~ Xenophon, 350 B.C.
If they are trying to 'spit the bit out' or 'champing/chomping' on the bit they can create a foamy mess everywhere. Sometimes it isn't foamy, but it is an excess of clear saliva. Either way, they are not relaxed.
When they enjoy the work (leaving out the entire classical training scale here), they will softly carry the bit and they will swallow.
I have found with my various horses that even when relaxed and soft in the bridle the amount of foam varies from horse to horse. In my human dental patients there is varying amounts of saliva from patient to patient. Also some have more watery saliva and some more mucous. I think it is fair to assume there are differences in horses too.
well..... i have 2 very different horses.... one a youngster who is 4 and who is always foamy - sometimes overly so..... he just has a very wet mouth....
my mare? very different - she is a minimal foam kind of girl.
however what both of them have in common is that true forward activity will produce foam. add in lateral suppleness and you get more. once they start chewing then more again....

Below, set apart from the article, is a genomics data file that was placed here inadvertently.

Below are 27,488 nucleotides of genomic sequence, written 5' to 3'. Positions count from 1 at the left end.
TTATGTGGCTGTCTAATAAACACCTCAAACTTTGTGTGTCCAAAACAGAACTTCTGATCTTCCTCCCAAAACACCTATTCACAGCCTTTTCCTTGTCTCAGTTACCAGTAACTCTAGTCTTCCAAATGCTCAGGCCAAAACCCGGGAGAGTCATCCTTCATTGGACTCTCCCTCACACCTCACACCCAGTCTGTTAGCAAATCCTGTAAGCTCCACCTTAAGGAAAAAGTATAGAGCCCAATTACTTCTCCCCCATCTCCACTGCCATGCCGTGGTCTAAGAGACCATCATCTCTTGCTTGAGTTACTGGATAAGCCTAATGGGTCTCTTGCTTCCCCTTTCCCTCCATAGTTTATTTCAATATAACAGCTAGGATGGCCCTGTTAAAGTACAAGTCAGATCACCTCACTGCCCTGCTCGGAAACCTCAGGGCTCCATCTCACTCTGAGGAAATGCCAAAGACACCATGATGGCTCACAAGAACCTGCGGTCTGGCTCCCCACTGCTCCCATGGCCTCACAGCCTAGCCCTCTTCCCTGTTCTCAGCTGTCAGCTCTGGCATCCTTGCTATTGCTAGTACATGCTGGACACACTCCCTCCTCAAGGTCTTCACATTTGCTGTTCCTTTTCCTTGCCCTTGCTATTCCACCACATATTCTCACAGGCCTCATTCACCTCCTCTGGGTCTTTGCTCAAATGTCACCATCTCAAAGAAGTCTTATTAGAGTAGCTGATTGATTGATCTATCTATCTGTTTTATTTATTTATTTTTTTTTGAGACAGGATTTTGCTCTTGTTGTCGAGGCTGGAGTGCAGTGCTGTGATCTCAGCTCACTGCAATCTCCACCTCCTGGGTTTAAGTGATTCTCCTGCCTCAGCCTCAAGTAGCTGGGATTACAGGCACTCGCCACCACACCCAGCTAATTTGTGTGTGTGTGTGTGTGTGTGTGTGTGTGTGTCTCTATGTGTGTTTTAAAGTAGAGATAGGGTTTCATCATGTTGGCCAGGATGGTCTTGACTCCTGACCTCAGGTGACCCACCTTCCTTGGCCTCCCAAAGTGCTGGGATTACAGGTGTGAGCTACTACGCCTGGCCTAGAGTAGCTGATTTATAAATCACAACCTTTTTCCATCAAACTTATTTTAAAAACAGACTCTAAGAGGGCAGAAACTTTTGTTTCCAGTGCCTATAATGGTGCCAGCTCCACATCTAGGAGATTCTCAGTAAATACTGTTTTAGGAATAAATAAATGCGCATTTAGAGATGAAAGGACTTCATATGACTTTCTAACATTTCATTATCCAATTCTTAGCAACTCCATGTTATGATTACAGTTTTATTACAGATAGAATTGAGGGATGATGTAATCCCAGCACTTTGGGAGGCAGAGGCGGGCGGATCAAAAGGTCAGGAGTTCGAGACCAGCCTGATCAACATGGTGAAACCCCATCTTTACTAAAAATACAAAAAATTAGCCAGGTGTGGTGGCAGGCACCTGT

i would not necessarily rely only on foam to tell me if the work was correct - perhaps chewing, the feel in the saddle and most importantly maybe at the lower level - will the horse immediately go into whatever gait i require? that alone tells me a whole lot
also fwiw, i think really really really good riders can ride with minimal contact and have fantastic results - the rest of us need contact because we don't have the same ability....
Last edited by mbm; Oct. 10, 2012 at 12:54 AM.
My STB mare foams excessively in most bits (not a waterford)...and she is neither flexed or "relaxed" - she works the bit constantly. She doesn't flex well at all - I've stopped riding her and we never got to that level when I was.
"Chewing" as in/or "Softly Chewing" is a specific term and it is very unique. You will not feel any crunching of the bit. You should only feel a very soft jaw movement as if they are chewing very slightly .... what they seem to be doing then is more of a sucking on the bit.
When I go to remove the bridle, the horse will still be holding and sucking on the bit. I can have the entire bridle off and the horse is still holding the bit. I have to ask for them to let go.
They are holding the bit themselves. They are in control of the bit because (hopefully) you have taught them to work from your seat and leg and they only need to hold the bit because they trust you (and you aids) and they want to work.